“This is a struggle for the soul of ... the party,” said Arthur Brooks, the polymath president of the conservative American Enterprise Institute and a Ryan ally. (That conflict became even more vivid after South Carolina Governor Nikki Haley, who was invited partly by Ryan, used her response to President Obama’s State of the Union this week to pointedly rebuke Trump.)
The Columbia forum was sponsored by the Jack Kemp Foundation, which honors the late Republican House member who helped design Ronald Reagan’s supply-side tax cuts, but became best known for pushing his party to court voters of color with conservative responses to expanding opportunity. At the event, Ryan (who considers Kemp his mentor) and South Carolina Republican Senator Tim Scott led GOP presidential contenders Bush, Rubio, John Kasich, Chris Christie, Ben Carson, and Mike Huckabee through detailed discussions of their ideas to reduce poverty and invigorate the economy. The tone was more PBS than Fox News Channel. Other than a Christie condemnation of teachers’ unions, no one raised their voice.
The ideas the group debated included converting more federal anti-poverty programs into state block grants; expanding the Earned Income Tax Credit that supports the working poor, promoting charter schools, criminal-justice reform, and rethinking treatment for drug addicts. Phrases such as “outcome-based measures” and “middle-skilled jobs” drew knowing nods.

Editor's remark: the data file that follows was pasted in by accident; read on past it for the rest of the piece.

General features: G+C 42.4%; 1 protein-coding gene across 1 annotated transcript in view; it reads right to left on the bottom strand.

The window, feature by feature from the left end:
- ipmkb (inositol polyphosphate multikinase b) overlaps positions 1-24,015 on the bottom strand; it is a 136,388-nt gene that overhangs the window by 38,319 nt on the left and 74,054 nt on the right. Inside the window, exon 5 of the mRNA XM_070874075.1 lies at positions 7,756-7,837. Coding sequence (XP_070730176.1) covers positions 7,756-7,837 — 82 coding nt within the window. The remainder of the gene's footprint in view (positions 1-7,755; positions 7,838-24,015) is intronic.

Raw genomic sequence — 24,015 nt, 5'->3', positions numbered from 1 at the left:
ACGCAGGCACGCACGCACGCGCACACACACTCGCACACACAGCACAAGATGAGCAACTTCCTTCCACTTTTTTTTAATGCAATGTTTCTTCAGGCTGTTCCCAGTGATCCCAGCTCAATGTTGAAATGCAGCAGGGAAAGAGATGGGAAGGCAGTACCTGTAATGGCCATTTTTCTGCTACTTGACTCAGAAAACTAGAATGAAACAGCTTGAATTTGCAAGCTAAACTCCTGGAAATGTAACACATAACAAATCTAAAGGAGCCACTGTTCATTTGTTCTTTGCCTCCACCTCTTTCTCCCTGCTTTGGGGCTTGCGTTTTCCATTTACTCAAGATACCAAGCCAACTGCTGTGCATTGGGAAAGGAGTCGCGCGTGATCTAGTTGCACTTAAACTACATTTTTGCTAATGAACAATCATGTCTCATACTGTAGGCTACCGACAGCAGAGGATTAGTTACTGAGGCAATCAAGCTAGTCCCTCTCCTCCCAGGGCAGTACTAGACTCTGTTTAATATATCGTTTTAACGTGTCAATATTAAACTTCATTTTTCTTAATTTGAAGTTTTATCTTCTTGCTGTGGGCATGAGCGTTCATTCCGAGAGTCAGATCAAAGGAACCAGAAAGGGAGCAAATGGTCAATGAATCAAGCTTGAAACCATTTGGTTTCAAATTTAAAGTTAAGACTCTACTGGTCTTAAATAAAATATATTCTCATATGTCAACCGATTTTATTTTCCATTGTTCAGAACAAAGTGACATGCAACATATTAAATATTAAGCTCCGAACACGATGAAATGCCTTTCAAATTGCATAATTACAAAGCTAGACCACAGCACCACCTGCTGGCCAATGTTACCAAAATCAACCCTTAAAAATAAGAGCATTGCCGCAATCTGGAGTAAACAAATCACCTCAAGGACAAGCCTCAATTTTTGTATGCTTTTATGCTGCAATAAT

Democrats find much to criticize in these specific proposals. Advocates for the poor argue that Ryan’s plans to block-grant anti-poverty programs such as food stamps would produce large spending cuts. They note that his determination to repeal President Obama’s health-care law would withdraw coverage from millions of working poor Americans.
But Republican willingness to engage on problems like poverty and criminal-justice reform at least provides the basis for bipartisan debate and negotiation. Politically, the forum reflected the belief of many conservative policy intellectuals that the party can win back the White House only by proving it has concrete responses that extend beyond tax cuts to the economic challenges most Americans face. “Conservatives are bringing their ‘A-game’ to fighting poverty,” Ryan declared at one point. Later he added: “What you are learning today is we are not just an opposition party, we are a proposition party.”
But that hasn’t been remotely true in the GOP presidential race. None of the ideas discussed at the forum have mattered much in the contest. At Trump’s appearance in Rock Hill, the loudest applause came for things he said he would fight, including the Common Core educational standards, new gun-control measures, imports from Japan or China, undocumented immigrants from Mexico, and, pointedly, the budget agreement that Ryan negotiated with Obama. Trump drew a primal roar from the crowd when he promised to repeal Obama’s health-care law.